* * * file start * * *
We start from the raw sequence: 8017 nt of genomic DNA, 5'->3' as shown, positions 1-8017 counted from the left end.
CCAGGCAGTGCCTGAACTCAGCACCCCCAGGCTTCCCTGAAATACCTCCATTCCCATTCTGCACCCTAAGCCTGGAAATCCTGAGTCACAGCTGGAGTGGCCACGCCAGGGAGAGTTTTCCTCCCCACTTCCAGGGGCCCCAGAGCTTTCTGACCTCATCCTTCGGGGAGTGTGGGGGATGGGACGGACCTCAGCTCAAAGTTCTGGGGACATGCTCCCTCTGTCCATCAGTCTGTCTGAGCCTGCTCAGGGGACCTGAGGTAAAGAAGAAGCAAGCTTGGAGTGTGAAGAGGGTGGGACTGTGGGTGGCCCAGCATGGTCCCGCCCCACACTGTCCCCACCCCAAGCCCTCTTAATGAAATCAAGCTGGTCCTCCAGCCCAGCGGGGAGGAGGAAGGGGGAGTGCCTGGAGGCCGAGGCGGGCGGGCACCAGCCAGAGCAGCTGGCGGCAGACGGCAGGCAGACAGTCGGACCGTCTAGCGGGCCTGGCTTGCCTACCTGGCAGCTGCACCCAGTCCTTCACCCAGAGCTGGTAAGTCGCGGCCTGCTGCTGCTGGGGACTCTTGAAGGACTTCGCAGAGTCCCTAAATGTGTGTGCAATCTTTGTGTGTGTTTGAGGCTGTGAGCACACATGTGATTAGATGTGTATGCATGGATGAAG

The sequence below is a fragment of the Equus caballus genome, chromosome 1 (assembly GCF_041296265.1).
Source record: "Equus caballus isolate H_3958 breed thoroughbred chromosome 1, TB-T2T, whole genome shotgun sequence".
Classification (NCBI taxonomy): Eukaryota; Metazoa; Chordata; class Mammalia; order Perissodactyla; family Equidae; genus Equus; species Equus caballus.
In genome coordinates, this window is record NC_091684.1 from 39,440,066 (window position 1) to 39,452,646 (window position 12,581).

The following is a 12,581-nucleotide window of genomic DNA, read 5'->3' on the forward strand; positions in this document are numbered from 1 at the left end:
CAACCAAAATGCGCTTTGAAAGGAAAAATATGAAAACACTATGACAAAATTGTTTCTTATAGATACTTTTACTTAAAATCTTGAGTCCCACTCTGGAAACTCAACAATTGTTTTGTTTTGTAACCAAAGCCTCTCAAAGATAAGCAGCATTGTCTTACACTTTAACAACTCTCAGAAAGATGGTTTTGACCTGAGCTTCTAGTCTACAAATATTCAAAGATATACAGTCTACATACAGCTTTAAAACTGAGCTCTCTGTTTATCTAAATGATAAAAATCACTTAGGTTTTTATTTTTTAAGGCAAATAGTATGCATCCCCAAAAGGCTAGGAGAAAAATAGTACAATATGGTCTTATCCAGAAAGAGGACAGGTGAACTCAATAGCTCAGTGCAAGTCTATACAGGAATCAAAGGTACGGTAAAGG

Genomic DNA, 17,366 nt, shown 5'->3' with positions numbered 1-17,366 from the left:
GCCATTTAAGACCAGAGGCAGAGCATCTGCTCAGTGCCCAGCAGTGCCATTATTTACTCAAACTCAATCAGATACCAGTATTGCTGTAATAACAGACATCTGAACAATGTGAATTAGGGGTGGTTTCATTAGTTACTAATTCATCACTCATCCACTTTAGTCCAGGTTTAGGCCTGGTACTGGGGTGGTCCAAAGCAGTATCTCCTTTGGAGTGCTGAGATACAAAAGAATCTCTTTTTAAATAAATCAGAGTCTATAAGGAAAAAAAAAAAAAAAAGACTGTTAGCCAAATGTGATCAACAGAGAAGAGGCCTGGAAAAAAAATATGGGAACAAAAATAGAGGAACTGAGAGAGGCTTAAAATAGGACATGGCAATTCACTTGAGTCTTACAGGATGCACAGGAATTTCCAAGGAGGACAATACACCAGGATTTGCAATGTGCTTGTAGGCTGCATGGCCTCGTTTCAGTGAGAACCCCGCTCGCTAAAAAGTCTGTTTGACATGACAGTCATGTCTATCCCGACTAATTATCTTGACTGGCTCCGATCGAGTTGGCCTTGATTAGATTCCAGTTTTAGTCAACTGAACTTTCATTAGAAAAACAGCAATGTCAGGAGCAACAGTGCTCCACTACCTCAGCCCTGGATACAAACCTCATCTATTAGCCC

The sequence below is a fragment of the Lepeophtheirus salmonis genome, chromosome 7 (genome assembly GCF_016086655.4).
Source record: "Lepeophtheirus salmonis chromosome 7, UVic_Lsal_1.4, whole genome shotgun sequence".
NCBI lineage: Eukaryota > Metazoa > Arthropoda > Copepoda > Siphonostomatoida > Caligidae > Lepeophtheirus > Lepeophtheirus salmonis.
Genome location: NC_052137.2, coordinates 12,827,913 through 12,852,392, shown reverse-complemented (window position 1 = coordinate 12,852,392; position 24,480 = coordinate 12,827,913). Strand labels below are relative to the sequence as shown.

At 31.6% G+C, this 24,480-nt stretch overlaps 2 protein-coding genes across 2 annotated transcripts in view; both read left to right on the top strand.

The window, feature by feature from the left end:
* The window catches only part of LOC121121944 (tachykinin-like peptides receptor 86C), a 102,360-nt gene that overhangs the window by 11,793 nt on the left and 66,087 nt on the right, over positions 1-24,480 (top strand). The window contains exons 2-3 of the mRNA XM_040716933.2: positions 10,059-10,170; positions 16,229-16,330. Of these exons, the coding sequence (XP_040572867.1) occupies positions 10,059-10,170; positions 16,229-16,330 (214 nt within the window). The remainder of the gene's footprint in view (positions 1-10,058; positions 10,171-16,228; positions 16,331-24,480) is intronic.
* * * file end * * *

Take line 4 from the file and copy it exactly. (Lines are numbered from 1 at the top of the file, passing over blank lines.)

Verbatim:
Source record: "Equus caballus isolate H_3958 breed thoroughbred chromosome 1, TB-T2T, whole genome shotgun sequence".